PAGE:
For four days, the video clip of Schumer has ricocheted through conservative social media and Fox News as a symbol of the stakes in Georgia’s doubleheader Senate runoffs, which would flip the chamber if Democrats win both seats. And now, the clip is featured in the first Republican attack ad of the runoffs, a spot financed by the newly elected chair of the National Republican Senatorial Committee, Sen. Rick Scott of Florida.
The Schumer-bashing ad marks a new chapter in Republicans’ battle to keep the Senate, as they subtly acknowledge that President Donald Trump lost reelection and make the argument that divided government is needed to stop Democrats from monopolizing Washington’s lawmaking levers under a Biden presidency. Biden leads in Georgia pending a recount, but the state still leans to the right of the nation. And now Schumer is getting a turn as the cautionary liberal in Republican ad campaigns, after a decade of House Speaker Nancy Pelosi featuring in the GOP’s battleground district playbook.
The new Georgia ad doesn’t mention Biden by name, nor does it mention Democratic Senate candidates Jon Ossoff and Raphael Warnock or the incumbent Republicans they face: Sens. David Perdue and Kelly Loeffler, respectively. Instead, the ad is solely focused on Schumer, a liberal New Yorker, and shadowy unnamed “radicals.” Loeffler also featured Schumer, Rep. Alexandria Ocasio-Cortez and former Democratic gubernatorial candidate Stacey Abrams in a social media ad on Tuesday.
“It’s possible that Chuck Schumer will become a household name in Georgia,” Scott’s adviser, Curt Anderson, wrote in an email to POLITICO that described Schumer as a “carnival barker.” Anderson added: “That will not be good for him.”
“It’s amazing that the thinks his ‘take Georgia’ to ‘change America’ slogan will work in January in Georgia,” Anderson continued. “Do the people of Georgia want to give the crazy left control of all the levers of power in Washington? Not a chance.”
In the new 30-second spot set to air statewide starting Thursday, Scott plays the clip of Schumer and then warns that Democratic change means cutting police budgets, eliminating private health insurance, packing the Supreme Court and chipping away at religious freedoms and gun rights.
Georgia Democrats call the ad an exercise in deceptive fear-mongering in the Jan. 5 races.
“This is to excite Trump voters to come out by scaring them with lies,” said DuBose Porter, the former Georgia Democratic Party chair. “Neither Jon nor Raphael are for defunding police. It’s a lie.”
The Democratic Senatorial Campaign Committee’s spokeswoman, Lauren Passalacqua, said the ad is “D.C.-driven nonsense from Republicans” that distracts from Loeffler’s embrace of QAnon conspiracy theorists and Perdue’s campaign of “racist tropes.”
“They both used their early knowledge of coronavirus to profit off the pandemic while downplaying the public health threat to Georgians,” Passalacqua said.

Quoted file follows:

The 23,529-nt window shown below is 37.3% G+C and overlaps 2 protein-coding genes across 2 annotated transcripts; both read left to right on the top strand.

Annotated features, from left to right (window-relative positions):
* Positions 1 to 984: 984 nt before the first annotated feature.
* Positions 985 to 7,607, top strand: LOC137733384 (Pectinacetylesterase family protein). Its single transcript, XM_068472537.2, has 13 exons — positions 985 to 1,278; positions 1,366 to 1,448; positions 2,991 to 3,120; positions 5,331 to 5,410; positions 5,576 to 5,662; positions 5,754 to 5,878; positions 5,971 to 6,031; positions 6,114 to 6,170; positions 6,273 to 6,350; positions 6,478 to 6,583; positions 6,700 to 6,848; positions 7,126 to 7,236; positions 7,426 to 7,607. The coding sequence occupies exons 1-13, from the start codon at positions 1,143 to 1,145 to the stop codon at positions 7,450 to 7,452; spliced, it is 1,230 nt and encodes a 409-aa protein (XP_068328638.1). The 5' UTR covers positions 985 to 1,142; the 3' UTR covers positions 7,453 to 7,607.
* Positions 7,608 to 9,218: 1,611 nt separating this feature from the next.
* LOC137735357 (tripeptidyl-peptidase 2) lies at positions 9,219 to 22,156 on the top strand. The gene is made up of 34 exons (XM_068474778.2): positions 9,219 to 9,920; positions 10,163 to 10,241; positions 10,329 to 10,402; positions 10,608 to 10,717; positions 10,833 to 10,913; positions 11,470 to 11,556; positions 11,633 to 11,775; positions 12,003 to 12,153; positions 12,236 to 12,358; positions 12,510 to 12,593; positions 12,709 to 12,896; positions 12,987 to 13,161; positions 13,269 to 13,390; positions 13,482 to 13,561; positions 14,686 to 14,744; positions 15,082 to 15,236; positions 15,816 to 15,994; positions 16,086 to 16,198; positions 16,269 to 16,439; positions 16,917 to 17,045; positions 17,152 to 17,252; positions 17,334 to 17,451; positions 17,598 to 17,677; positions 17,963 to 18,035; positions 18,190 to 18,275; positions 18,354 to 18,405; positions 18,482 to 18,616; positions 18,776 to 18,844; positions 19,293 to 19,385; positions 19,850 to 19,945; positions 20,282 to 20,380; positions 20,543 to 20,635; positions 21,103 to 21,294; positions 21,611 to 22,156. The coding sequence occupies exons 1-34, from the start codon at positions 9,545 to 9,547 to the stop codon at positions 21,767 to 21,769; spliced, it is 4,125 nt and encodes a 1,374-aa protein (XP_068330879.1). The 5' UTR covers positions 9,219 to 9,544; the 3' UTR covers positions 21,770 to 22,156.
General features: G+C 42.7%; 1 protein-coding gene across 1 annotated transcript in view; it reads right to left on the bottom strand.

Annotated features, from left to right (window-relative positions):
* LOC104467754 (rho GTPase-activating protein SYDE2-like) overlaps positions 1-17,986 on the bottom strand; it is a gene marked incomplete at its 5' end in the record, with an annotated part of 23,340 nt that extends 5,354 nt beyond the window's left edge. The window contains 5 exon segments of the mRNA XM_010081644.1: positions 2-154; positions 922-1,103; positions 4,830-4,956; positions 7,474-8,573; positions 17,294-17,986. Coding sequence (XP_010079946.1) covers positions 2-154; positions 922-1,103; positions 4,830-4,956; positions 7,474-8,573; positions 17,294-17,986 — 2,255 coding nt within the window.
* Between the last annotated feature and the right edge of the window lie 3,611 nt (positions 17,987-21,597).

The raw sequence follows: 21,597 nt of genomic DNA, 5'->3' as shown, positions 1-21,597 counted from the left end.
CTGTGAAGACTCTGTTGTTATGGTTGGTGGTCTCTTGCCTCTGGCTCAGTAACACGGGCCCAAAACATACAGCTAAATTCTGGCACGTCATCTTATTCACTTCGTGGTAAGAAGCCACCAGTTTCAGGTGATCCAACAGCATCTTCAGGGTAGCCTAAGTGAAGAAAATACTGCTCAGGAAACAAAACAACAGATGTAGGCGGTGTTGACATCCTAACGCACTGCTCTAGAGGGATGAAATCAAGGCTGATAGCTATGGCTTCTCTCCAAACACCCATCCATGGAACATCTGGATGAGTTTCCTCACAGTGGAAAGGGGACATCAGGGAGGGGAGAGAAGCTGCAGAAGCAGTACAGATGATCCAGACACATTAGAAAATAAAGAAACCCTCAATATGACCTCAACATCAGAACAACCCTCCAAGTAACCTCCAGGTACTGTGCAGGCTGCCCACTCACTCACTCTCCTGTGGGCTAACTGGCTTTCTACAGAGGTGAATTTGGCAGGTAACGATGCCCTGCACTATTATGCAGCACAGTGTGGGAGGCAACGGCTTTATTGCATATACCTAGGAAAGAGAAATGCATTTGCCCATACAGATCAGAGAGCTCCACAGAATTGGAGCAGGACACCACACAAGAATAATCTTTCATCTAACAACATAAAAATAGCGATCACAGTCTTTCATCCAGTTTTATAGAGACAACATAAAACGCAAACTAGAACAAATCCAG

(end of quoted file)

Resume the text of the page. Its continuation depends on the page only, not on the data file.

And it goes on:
“I don’t think that ad matters at all,” Ossoff said to a group of reporters after a drive-in rally in Columbus, Ga., Wednesday night. He said he hoped to have the opportunity to work with Schumer to “get things done for Georgia” like providing resources to the area’s hospitals, health clinics and military base.
“I won’t hesitate to stand up to Sen. Schumer if I don’t think that he’s pursuing what’s in the best interest of my state,” he added.
Loeffler name-checked Schumer on the campaign trail Wednesday, putting the Georgia race in national terms.
“No way — Chuck Schumer, Nancy Pelosi, you’re not going to take Georgia,” Loeffler said.
Scott hasn’t officially assumed his new role as leader of the GOP’s Senate election efforts after winning the NRSC role this week, and he is paying for the new ad through his own political committee, Let’s Get to Work. The Georgia ad resembles one Scott ran in Florida that sought to portray Biden, more of a moderate in his party, as a tool of the far left.
Scott is heading to Georgia on Friday, following a visit from fellow Florida Sen. Marco Rubio, who campaigned there Wednesday for the Republican candidates. Vice President Mike Pence announced he’ll travel there soon.
Democrats are hoping that former President Barack Obama makes it down to drive turnout, but they’re not clamoring for Biden to make an appearance.
Both sides say they expect Trump to campaign in the state, even if he’s officially declared the loser after a pending recount.
“If Trump is not the central issue — the demon that Democrats can rally votes against — they may have a harder time polarizing the state and it reverts to normal,” said Newt Gingrich, the former Georgia congressman and House speaker.
“A Trump-Schumer contrast is much different from a Trump-Biden contrast,” he said. “The contrast we want is what Democrats will do in the Senate if they control it.”